In a previous post about carbs, I talked about how ever since I made the decision to get serious about leading a healthier lifestyle, I’ve been obsessed with protein. And after becoming a vegetarian, that obsession only intensified.
It’s no secret that protein is vitally important to our bodies. After all, it provides the building blocks to every single cell. But I also believed a lot of things about protein that wasn’t necessarily true.
So here’s what I’ve learned about protein since becoming a vegetarian!
You Don’t Need More Protein Than Carnivores
After I became a vegetarian, I automatically assumed that I would need to consume more protein than my carnivore counterparts. But that’s totally false!
My protein needs are exactly the same as they’ve always been, it simply just takes more food to get there.
Based on my height, weight and activity level, I need about 50 grams of protein a day. Being on a plant based diet means I need to consume more vegetarian protein-rich foods to reach my goal, it doesn’t mean I suddenly need more protein!
Vegetarian Protein Is Easy To Find
Whether you want to buy faux meat (which I sometimes buy and I think is actually very tasty) or stick to basics, protein-rich food is everywhere! As long as you’re aware of what is in your food, finding vegetarian protein options becomes less of a hassle!
There’s More To Your Diet Than Protein!
The very first thing people ask me when I tell them I’m a vegetarian is, “where do you get your protein from then?” Honestly, I think carnivores obsess about protein more than vegetarians do!
But here’s the deal, there’s more to a healthy diet than just protein! According to my wonderful doctor, only about 30% of your daily calories should come from protein. That leaves 70% of your diet that needs to be made up of other nutrients!
So the next time somebody obsesses about your protein intake, remind them that a healthy diet also consists of things like calcium, iron, carbohydrates, healthy fats, and essential vitamins and minerals and, in case they’re wondering, you’re getting plenty of those, too.
Not All Proteins Are Created Equal
Being aware of what’s in your food is essential; but so is knowing that all proteins aren’t created equal. You need to know the difference between complete and incomplete vegetarian protein.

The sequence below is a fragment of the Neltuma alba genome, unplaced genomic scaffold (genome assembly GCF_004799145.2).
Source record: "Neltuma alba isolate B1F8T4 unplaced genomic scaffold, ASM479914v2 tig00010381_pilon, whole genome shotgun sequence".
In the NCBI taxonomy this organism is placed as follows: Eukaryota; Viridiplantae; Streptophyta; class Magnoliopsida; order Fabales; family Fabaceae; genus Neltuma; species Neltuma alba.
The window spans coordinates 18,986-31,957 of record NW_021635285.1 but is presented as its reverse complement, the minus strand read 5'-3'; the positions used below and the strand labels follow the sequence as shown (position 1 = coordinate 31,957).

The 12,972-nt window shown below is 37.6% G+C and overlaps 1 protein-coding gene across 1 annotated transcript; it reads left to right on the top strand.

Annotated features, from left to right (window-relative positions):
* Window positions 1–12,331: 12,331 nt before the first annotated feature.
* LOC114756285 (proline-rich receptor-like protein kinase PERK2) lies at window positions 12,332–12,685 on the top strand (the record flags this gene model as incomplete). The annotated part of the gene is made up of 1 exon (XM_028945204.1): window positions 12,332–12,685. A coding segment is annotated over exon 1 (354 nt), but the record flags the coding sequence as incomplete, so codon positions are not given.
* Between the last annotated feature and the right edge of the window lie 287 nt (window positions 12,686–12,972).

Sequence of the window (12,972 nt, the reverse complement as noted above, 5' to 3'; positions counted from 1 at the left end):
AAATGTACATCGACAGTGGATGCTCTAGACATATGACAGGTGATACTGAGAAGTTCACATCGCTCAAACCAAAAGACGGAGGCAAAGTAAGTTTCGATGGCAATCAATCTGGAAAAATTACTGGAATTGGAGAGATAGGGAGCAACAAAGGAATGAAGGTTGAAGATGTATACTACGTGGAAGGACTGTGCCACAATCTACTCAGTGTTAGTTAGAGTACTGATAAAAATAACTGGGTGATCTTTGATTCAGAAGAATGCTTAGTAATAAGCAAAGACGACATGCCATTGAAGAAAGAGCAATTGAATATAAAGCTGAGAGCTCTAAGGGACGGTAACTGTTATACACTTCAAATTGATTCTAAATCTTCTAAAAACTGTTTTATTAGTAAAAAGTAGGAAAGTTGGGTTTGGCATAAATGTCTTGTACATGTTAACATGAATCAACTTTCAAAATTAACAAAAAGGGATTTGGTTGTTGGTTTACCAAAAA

Unfortunately, the majority of vegetarian protein (with a few exceptions like soy, dairy and quinoa) are incomplete proteins. This means that these protein sources are lacking some of the essential amino acids that would make it a complete protein.
Luckily, with a little planning, a diet of vegetarian protein can be just as healthy as a carnivorous one. Knowing which foods to pair with each other to build a complete protein will help ensure your body is utilizing all of the protein you give it properly.
Track Your Protein
A successful vegetarian diet really comes down to tracking and planning. And as I mentioned before, vegetarian protein often needs to be paired with other food sources to make it a complete protein so tracking your protein sources and intake helps you fill in the gaps you’re missing.
Don’t Waste Your Money On Protein Shakes
Trust me. Just don’t.
If you’re planning and tracking your food intake like you ought to, you really shouldn’t need protein shakes! Try getting your protein through food first, and use shakes as a last resort if you’re finding you really just can’t hit your protein needs.
Unless you’re planning on hitting the weights hard and bulking up, there’s really no need for you to have so much protein.
Don’t Let People Make You Think It’s Not Possible To Get All Your Protein
As most vegetarians will tell you, there are so many options for vegetarian protein out there. So when people (carnivores) tell you that it’s not possible to get all your protein needs, just remember that’s completely false!
Just keep planning your meals and making sure you’re hitting all your nutritional needs. Your doctor will tell you if you’re not getting all your protein needs, not your family, friends and random people who will try and insert themselves into your dietary business.